Letter leaves BYUSA adviser jobless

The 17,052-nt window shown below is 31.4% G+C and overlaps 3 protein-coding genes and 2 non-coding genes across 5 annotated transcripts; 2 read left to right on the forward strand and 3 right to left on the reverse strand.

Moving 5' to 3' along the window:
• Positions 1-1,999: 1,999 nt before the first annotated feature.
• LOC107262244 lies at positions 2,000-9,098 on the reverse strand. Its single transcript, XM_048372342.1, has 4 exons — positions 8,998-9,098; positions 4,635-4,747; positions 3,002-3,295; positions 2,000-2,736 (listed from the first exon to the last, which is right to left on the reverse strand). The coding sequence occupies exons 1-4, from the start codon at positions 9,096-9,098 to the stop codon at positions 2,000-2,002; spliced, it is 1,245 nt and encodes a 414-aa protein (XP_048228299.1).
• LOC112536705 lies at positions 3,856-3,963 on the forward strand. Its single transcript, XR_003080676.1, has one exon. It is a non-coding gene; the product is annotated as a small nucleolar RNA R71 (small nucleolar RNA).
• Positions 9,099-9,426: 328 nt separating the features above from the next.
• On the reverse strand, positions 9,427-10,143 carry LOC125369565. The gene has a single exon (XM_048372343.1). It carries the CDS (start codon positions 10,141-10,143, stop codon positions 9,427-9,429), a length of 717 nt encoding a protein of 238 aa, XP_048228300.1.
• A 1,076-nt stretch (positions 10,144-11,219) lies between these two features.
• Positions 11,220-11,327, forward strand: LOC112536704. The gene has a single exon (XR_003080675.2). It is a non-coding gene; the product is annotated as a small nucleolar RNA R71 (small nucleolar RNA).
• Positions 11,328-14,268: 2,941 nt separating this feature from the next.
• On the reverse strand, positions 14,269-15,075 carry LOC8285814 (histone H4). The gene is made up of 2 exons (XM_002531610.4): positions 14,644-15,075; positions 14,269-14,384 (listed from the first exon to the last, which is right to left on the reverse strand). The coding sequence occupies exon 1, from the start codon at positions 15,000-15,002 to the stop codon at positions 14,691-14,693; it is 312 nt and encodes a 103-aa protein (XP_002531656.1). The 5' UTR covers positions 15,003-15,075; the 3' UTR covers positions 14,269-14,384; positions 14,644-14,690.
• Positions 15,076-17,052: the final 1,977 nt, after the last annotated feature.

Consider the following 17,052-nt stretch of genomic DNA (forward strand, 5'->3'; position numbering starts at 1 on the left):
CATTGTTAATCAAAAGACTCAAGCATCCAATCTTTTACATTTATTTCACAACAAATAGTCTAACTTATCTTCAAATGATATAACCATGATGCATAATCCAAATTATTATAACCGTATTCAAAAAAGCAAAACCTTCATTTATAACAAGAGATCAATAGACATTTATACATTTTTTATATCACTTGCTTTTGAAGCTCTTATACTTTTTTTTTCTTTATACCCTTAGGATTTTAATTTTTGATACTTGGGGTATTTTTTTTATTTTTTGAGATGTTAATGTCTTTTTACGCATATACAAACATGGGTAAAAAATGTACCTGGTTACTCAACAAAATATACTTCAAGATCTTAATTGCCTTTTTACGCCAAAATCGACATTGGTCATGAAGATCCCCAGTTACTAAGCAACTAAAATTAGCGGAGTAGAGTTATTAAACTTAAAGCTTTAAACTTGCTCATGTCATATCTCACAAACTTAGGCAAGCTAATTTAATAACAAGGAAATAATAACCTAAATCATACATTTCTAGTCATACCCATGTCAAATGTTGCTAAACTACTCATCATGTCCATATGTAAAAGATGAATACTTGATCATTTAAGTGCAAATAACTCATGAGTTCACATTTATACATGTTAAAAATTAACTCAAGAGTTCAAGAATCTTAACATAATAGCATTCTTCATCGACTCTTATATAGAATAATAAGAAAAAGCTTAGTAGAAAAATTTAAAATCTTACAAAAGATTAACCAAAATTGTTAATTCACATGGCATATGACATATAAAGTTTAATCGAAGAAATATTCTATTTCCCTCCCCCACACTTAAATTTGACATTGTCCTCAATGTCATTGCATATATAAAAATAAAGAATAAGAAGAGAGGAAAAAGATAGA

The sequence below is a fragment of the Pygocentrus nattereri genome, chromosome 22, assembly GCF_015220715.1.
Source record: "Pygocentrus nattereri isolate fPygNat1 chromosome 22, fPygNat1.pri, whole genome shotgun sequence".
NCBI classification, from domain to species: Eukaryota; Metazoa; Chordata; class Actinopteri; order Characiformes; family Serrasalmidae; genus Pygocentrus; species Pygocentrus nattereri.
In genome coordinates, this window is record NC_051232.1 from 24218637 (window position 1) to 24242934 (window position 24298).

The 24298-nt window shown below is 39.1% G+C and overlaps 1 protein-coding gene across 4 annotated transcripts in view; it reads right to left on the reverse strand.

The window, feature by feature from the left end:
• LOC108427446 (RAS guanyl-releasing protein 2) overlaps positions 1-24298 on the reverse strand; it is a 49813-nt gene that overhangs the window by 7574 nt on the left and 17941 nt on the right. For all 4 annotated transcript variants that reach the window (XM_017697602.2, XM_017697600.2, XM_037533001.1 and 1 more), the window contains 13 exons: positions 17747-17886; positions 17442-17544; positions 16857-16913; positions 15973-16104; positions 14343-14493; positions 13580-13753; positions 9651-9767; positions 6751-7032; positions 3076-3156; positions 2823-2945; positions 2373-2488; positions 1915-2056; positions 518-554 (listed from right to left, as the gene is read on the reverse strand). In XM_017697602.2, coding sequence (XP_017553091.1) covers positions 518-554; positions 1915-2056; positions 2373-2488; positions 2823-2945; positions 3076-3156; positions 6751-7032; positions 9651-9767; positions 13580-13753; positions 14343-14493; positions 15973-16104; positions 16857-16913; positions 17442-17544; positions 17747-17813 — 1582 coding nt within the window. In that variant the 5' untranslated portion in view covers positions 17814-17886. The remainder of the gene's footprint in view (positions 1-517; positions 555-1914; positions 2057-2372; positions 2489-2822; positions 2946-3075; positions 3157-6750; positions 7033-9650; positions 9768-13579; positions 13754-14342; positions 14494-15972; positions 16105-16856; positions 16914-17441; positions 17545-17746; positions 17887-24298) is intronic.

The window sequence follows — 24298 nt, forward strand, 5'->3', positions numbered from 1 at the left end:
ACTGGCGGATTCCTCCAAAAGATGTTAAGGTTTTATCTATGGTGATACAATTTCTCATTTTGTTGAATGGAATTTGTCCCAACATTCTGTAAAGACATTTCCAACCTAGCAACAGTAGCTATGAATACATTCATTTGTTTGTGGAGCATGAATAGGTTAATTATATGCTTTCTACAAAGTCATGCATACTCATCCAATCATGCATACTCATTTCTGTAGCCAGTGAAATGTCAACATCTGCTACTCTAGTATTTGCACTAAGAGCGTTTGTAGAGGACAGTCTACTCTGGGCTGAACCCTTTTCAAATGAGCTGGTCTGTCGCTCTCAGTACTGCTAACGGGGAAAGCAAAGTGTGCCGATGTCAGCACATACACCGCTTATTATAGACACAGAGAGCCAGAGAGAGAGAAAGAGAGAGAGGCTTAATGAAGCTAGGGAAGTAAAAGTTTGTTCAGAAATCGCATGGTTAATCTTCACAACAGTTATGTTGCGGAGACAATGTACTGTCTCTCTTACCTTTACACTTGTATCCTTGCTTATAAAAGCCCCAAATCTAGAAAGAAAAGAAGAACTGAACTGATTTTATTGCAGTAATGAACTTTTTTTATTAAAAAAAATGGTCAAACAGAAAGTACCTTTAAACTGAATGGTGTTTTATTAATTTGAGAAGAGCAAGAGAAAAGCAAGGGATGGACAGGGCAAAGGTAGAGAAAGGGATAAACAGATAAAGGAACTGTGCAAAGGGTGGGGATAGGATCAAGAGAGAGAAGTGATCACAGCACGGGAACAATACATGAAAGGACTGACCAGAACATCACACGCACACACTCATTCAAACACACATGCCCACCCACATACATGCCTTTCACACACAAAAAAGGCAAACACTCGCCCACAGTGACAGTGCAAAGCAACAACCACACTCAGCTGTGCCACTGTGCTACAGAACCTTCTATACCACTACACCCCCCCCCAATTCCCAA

An employee of BYU's student leadership office was fired after writing a letter to the university's student newspaper asking for more transparency in student elections. Todd Hendricks of Spanish Fork was terminated Tuesday after he said he failed to sign an agreement allowing him to voluntarily resign, receive one month's salary and retain his benefits until June, when his wife will give birth to their third child. Until Tuesday, Hendricks served as an adviser of the Brigham Young University Student Association and as a student leadership coordinator. He said that on March 10, the day his letter to the Daily Universe was published, he was called into a meeting with Vernon Heperi, dean of students, and student leadership director Brent Barclay. "I was told my act was very disloyal and not helpful and that action would be taken against me." Hendricks's letter was critical of the process of selecting a committee of 10 students to make sure candidates comply with election regulations. "The committee comprises 10 students who are anonymous to the student body but, through associations in BYUSA, generally have strong ties to one or more of the candidates or to a full-time employee," he wrote. The committee meets to discuss complaints against candidates, called "infractions," which are often filed by other candidates or their supporters. "In addressing alleged infractions, the committee's anonymous identities and confidential proceedings sometimes cloud judgment," Hendricks wrote. "Special interest, rather than actual student votes, may thus determine the BYUSA presidency." Hendricks said he is particularly concerned about last year's election, when two candidates who won the primary elections were asked to drop out of the election because vice-presidential candidate J. Griggs committed an Honor Code violation involving curfew. The results of the final election were never released, and the team that trailed Griggs and presidential candidate Jason Smith after the primary were named the winners. This year's leaders after the primary election also were disqualified, this time for making color copies below market value, Hendricks said. Candidates have been disqualified after being found guilty of infractions for the past three years. In his letter, Hendricks suggested making the election committee's work public and housing the committee outside of BYUSA to prevent special interests from prevailing. BYU spokeswoman Carri Jenkins said the letter was only part of the reason Hendricks was terminated. "The letter was taken into consideration, but there were certainly other issues involved," she said. "I would just simply say that he would know that this would not be the sole reason." Hendricks said he was unhappy with the termination agreement's requirement that he keep quiet about why he was fired, and he didn't sign it. Hendricks said he appealed the termination, but was turned down. He said he would pursue further appeals, but Jenkins said all appeals available to him had been exhausted. "My wife and I met at BYU, and we believe in the university's mission," Hendricks said. "We have wonderful mentors and friends here. We hope we don't need to pursue legal recourse." BYU has a process for employee complaints, Jenkins said. "We do ask, as any institution, any company does of course, that if an employee has a concern that that concern is first expressed within the department. I don't know if that happened in this case," she said. Hendricks said he tried to talk to his superiors about the issue. "I think they were acknowledged, but they would say, 'Well, there's only so much we can do.' " BYU also did not exhaust employee discipline procedures before he was fired, Hendricks said. The employee handbook outlines disciplinary steps beginning with verbal and written warnings. "I've never received any warnings, verbal or written." His most recent performance review, written in January, showed that Hendricks was "meeting or exceeding expectations for performance." He said the only other reasons he was given for his termination was that it was obvious that he was not happy in his job. He suffers from seasonal affective disorder but had discussed that condition with his superiors and unhappiness has never affected his job, he said. Former student leadership candidate Smith said he still has concerns about the election process and supports Hendricks. "All my interactions with Todd indicate he is a man of integrity and honor. He always spoke for what he thought was right," Smith said. Hendricks said he's shocked about how the situation played out. "I've been surprised that in all the discussion of termination, no one has even brought up the issues I addressed in my letter to the editor. Instead, the focus has been to berate me for disloyalty and bad judgment," he said.